About

What is Pacific labour mobility and how does it work?

The Pacific Labour Scheme officially started on 1 July 2018 following the completion of a successful pilot program in northern Australia. The scheme builds on the positive impact of the Australian Government's Seasonal Worker Programme, which has provided more than 33,000 seasonal jobs to workers from Pacific island countries and Timor-Leste since 2012.

Seasonal Worker Programme

When labour market testing shows there isn’t enough local labour available, employers in rural and regional parts of Australia can recruit unskilled workers from nine Pacific island countries and Timor-Leste through the Seasonal Worker Programme (SWP) for up to nine months.

Pacific Labour Scheme

Through the Pacific Labour Scheme (PLS), Australian rural and regional employers who can’t source enough local workers can recruit low-skilled and semi-skilled workers from nine Pacific island countries and Timor-Leste for between one and three years. They always conduct local labour market testing before they can recruit workers through the scheme.

Which countries are involved?

Workers from Fiji, Kiribati, Nauru, Papua New Guinea, Samoa, Solomon Islands, Timor-Leste, Tonga, Tuvalu and Vanuatu can apply for employment in Australia through the SWP and the PLS.

Systems are in place to protect all workers against exploitation. Pastoral care provided ensures they are prepared for life in Australiaand are well supported while they are here, with access to ongoing advice and 24-hour telephone support.

A Papua New Guinean worker picking papaya at Skybury Farms in Mareeba, Queensland

Filling labour gaps in towns and on farms

Driven by employer demand, the SWP and the PLS help fill labour gaps in Australia’s towns and on our farms, boosting economic activity and competitiveness in rural and regional Australia.

The Department of Employment, Skills, Small and Family Business administers the SWP, while the Pacific Labour Facility (PLF) connects Australian employers with workers and supports the administration of the PLS.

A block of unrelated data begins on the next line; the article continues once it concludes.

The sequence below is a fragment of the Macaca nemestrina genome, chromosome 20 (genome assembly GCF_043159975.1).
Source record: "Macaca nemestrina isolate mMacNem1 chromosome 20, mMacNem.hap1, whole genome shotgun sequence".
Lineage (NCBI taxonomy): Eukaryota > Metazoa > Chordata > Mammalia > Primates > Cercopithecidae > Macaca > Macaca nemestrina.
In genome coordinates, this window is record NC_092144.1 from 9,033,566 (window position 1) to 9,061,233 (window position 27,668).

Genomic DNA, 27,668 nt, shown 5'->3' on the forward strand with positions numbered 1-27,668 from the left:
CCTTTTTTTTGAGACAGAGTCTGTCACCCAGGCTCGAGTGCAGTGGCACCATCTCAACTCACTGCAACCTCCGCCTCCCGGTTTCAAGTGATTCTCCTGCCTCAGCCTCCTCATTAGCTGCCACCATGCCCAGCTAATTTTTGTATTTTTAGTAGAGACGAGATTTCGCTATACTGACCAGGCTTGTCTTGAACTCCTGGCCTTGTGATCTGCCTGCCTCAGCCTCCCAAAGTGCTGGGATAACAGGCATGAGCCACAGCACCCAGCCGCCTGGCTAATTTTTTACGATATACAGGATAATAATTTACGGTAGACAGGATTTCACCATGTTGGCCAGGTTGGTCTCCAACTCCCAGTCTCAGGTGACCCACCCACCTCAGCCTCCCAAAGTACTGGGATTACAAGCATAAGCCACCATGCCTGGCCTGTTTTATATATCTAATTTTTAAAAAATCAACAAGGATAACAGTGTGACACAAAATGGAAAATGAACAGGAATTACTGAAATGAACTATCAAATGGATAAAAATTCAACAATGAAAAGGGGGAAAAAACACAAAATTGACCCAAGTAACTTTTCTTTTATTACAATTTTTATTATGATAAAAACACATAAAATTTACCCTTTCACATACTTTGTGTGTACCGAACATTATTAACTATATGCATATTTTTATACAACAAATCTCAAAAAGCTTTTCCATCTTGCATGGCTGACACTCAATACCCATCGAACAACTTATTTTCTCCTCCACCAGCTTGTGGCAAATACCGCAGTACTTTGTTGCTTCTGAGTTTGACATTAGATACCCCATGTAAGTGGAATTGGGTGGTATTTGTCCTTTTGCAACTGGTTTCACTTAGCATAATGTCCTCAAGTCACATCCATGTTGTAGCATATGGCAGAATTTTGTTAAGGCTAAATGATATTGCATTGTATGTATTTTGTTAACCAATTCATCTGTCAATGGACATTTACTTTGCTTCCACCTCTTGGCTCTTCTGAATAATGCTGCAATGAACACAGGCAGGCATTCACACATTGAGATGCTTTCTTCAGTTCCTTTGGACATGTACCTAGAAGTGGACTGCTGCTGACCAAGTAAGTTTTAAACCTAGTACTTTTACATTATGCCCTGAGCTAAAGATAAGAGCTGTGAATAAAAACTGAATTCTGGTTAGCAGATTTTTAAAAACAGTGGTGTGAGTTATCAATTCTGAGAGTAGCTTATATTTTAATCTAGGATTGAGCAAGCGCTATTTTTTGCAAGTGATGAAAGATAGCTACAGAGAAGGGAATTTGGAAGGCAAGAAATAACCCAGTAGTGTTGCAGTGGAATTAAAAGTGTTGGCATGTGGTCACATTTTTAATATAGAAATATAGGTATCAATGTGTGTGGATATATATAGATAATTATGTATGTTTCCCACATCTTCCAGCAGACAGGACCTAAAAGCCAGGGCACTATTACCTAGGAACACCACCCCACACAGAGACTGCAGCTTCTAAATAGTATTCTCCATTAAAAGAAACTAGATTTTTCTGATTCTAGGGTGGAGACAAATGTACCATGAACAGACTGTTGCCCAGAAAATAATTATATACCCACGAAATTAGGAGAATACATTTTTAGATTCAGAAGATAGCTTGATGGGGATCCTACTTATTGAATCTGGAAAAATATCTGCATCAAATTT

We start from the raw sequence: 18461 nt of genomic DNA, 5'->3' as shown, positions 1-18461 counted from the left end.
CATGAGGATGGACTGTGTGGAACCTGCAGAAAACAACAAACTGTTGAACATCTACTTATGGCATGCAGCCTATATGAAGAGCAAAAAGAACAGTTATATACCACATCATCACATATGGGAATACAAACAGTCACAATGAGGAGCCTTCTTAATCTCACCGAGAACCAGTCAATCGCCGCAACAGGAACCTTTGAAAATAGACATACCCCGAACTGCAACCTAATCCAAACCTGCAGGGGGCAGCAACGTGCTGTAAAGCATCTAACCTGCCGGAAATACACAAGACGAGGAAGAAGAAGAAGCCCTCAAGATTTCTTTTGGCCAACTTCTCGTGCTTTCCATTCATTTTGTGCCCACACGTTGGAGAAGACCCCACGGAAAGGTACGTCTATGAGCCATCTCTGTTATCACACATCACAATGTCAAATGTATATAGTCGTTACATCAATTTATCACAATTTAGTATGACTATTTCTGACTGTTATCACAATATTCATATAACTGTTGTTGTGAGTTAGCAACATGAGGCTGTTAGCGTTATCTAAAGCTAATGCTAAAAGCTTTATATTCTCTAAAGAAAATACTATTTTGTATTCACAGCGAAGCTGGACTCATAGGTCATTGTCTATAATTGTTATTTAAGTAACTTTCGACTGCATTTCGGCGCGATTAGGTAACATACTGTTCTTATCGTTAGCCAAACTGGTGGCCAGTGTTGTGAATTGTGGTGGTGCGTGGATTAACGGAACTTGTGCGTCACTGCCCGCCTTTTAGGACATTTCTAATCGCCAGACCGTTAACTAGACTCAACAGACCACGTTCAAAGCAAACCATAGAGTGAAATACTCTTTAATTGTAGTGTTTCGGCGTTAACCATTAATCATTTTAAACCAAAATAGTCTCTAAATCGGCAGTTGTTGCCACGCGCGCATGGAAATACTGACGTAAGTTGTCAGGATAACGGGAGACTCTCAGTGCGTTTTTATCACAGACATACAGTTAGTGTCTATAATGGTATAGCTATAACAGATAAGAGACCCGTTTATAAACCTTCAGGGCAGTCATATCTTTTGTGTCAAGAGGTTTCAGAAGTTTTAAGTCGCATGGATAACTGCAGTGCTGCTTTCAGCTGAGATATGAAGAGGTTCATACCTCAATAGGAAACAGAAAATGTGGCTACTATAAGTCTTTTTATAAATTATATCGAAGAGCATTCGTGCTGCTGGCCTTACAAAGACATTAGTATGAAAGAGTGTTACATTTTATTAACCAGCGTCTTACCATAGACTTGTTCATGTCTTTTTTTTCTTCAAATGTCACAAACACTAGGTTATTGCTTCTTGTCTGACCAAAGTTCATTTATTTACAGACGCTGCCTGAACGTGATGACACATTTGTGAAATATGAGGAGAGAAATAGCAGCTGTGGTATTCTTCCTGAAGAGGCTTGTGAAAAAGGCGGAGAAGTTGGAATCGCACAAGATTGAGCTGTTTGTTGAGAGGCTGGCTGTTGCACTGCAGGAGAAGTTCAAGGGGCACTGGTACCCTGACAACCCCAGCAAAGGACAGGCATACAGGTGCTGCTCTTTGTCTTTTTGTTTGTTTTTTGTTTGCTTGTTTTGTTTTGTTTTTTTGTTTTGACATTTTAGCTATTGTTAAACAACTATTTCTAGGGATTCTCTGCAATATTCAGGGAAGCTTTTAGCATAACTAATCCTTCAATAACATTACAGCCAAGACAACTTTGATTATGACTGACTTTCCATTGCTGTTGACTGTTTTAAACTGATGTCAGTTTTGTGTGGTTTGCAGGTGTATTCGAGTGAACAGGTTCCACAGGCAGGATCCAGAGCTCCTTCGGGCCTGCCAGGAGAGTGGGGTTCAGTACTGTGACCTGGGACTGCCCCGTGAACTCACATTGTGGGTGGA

The PLF also works closely with Pacific and Timorese governments to build the pool of suitably qualified workers, and helps Australian businesses find and recruit workers.

Benefits that flow three ways

Through Pacific labour mobility, Australian employers in regional and rural areas can access a pool of reliable workers to help them meet their labour needs. At the same time, these workers are contributing positively to their host communities and creating people-to-people links between Australia and Pacific island countries.

When they spend time in Australia through the SWP and the PLS, workers gain valuable income and skills to take home. This is making a positive difference to the livelihoods of thousands of families in Pacific island countries and in Timor-Leste—and helping to build prosperity and security across the region.

Tebby from Kiribati working in an aged care facility in Bundanoon

That’s why Pacific labour mobility is a “triple win”.

It benefits Australian employers and their communities, it helps Pacific island and Timor-Leste workers and their families, and it increases the prosperity of the workers’ home communities and countries.

Want to find out more?

For more information about the SWP, you can visit the Department of Employment, Skills, Small and Family Business’ SWP website.

If you want to find out whether you are eligible to recruit workers through the PLS, first complete our online prospective employer questionnaire, or download a copy of the questionnaire, complete it and send it to enquiries@pacificlabourfacility.com.au.

Or, if you want to find out more about the PLS generally, get in touch at enquiries@pacificlabourfacility.com.au.

Elaine Luankon from Vanuatu working in hospitality at Cable Beach Resort, Western Australia.